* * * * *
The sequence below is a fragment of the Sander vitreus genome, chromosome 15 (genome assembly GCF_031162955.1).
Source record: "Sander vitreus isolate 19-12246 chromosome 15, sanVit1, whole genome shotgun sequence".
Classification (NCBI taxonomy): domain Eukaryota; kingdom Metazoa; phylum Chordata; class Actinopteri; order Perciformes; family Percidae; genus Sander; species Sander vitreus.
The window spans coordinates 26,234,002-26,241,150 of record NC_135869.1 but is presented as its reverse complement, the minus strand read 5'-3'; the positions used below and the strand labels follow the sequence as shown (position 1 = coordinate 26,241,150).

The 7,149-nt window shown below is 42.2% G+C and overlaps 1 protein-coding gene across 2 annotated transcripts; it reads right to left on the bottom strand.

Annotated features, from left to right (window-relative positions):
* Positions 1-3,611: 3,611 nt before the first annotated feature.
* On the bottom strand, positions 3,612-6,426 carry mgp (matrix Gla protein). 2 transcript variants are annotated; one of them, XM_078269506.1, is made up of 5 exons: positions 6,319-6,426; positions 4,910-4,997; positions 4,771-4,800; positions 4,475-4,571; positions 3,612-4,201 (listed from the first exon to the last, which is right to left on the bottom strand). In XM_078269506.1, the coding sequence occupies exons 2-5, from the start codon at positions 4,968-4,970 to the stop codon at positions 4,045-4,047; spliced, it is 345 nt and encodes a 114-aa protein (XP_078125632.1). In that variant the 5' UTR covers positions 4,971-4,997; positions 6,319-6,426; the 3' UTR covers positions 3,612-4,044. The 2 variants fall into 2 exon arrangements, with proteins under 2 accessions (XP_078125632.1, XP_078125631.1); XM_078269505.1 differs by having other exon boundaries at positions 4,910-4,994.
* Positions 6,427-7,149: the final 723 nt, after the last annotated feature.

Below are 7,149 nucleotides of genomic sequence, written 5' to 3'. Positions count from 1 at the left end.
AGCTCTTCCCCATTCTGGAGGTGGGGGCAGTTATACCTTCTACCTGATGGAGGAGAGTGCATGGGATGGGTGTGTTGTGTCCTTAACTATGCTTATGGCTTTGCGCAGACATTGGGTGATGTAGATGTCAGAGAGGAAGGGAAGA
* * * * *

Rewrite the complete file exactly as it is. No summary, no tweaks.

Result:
The sequence below is a fragment of the Sander vitreus genome, chromosome 15 (genome assembly GCF_031162955.1).
Source record: "Sander vitreus isolate 19-12246 chromosome 15, sanVit1, whole genome shotgun sequence".
Classification (NCBI taxonomy): domain Eukaryota; kingdom Metazoa; phylum Chordata; class Actinopteri; order Perciformes; family Percidae; genus Sander; species Sander vitreus.
The window spans coordinates 26,234,002-26,241,150 of record NC_135869.1 but is presented as its reverse complement, the minus strand read 5'-3'; the positions used below and the strand labels follow the sequence as shown (position 1 = coordinate 26,241,150).

The 7,149-nt window shown below is 42.2% G+C and overlaps 1 protein-coding gene across 2 annotated transcripts; it reads right to left on the bottom strand.

Annotated features, from left to right (window-relative positions):
* Positions 1-3,611: 3,611 nt before the first annotated feature.
* On the bottom strand, positions 3,612-6,426 carry mgp (matrix Gla protein). 2 transcript variants are annotated; one of them, XM_078269506.1, is made up of 5 exons: positions 6,319-6,426; positions 4,910-4,997; positions 4,771-4,800; positions 4,475-4,571; positions 3,612-4,201 (listed from the first exon to the last, which is right to left on the bottom strand). In XM_078269506.1, the coding sequence occupies exons 2-5, from the start codon at positions 4,968-4,970 to the stop codon at positions 4,045-4,047; spliced, it is 345 nt and encodes a 114-aa protein (XP_078125632.1). In that variant the 5' UTR covers positions 4,971-4,997; positions 6,319-6,426; the 3' UTR covers positions 3,612-4,044. The 2 variants fall into 2 exon arrangements, with proteins under 2 accessions (XP_078125632.1, XP_078125631.1); XM_078269505.1 differs by having other exon boundaries at positions 4,910-4,994.
* Positions 6,427-7,149: the final 723 nt, after the last annotated feature.

Below are 7,149 nucleotides of genomic sequence, written 5' to 3'. Positions count from 1 at the left end.
AGCTCTTCCCCATTCTGGAGGTGGGGGCAGTTATACCTTCTACCTGATGGAGGAGAGTGCATGGGATGGGTGTGTTGTGTCCTTAACTATGCTTATGGCTTTGCGCAGACATTGGGTGATGTAGATGTCAGAGAGGAAGGGAAGA